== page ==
Kashif Saleem – formerly a member of Funk giants B.T. Express – was at the forefront of synth-fueled smooth R&B in the early ‘80s. He was one of the first artists to embrace modern technology when it came to creating Soul and Funk music yet he still managed to make it sound human and heartfelt. While his name may not be as well-known as many of his technology-loving contemporaries like Stevie Wonder, Kashif helped usher in a new kind of sound that changed the course of Soul and HELP YOURSELF TO MY LOVE: THE ARISTA ANTHOLOGY is all the proof that you need. Spanning the years 1983-89, this is ‘80s electronic Funk/Soul/R&B at its finest.
The charm of Kashif’s recorded output was not only what he put into the music but what he left out. Expertly produced and smooth as silk, Kashif never made a record that was too busy. His music was meant to convey an emotion or an idea and it was up to the listener to process it. When a track is not filled with layer upon layer of over-dubs, there is plenty of empty space to explore, emotionally. And those empty spaces were dictated by the listener’s mood. Tracks like “I Just Gotta Have You (Lover Turn Me On),” “Help Yourself To My Love” convey a sense of longing AND bravado, depending on where your mind and heart are at when listening.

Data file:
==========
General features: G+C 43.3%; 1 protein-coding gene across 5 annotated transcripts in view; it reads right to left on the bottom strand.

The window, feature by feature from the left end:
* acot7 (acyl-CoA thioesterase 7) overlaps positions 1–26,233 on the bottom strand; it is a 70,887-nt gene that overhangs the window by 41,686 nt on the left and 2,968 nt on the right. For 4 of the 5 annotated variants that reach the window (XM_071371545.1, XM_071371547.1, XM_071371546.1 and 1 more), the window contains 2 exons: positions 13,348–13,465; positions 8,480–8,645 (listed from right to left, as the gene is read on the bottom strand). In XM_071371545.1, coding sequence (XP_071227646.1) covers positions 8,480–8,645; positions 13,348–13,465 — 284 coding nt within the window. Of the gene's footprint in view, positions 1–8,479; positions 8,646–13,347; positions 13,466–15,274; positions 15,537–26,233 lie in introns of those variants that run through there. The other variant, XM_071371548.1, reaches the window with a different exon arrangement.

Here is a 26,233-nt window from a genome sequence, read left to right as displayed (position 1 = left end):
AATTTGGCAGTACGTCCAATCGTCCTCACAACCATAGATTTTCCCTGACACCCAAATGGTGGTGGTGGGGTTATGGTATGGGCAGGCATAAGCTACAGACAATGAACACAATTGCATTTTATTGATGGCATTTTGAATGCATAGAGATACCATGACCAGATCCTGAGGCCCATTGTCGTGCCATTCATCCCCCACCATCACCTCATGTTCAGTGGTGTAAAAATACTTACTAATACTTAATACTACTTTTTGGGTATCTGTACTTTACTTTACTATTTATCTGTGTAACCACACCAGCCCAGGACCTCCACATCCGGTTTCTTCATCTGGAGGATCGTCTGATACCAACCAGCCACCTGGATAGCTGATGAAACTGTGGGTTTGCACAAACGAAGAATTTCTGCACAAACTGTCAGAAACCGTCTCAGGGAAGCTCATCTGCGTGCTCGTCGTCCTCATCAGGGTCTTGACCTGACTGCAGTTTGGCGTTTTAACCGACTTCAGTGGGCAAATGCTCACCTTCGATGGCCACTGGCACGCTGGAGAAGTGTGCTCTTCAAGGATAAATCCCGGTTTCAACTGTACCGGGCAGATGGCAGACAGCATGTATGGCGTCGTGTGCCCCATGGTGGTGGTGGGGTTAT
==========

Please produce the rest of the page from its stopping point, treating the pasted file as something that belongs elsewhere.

While Kashif’s albums may sound dated thanks to decades of advancement in technology, the charm is in the groove, the soulful vocals, the production and the songs. Coming from a Funk background, Kashif’s compositions don’t use the Pop-oriented verse/chorus/verse formula – they are groove-based tracks that feature delicious, melodic vocal hooks. The lyrics focus on politics of the heart (ie: love, romance and ‘doing the naughty’) and fit well with the sexy grooves. As the collection progresses, it is fascinating to hear the new technology that Kashif embraced during his solo career. It may not have changed as quickly as it does now but back then, each Kashif album benefited from those changes. The production does get a little busier on Disc Two but the mood and groove are classic Kashif. This man was never too busy for love and grooves!
Other highlights: “Loving You Only” combines a Prince-inspired groove with early ‘80s rap courtesy of Doug E. Fresh. “Love Changes” (with Meli’sa Morgan) and “Love On The Rise” (with Kenny G) are catchy and inspired collaborations. “Personality” is fun and catchy as sin (and most certainly Prince-inspired)! “Kathryn” is a lovely instrumental. “Baby Don’t Break Your Baby’s Heart” is flawless Funk.
Do yourself a favor and dip your toes into Kashif’s career with this most excellent overview.
Keep on truckin’,
Stephen SPAZ Schnee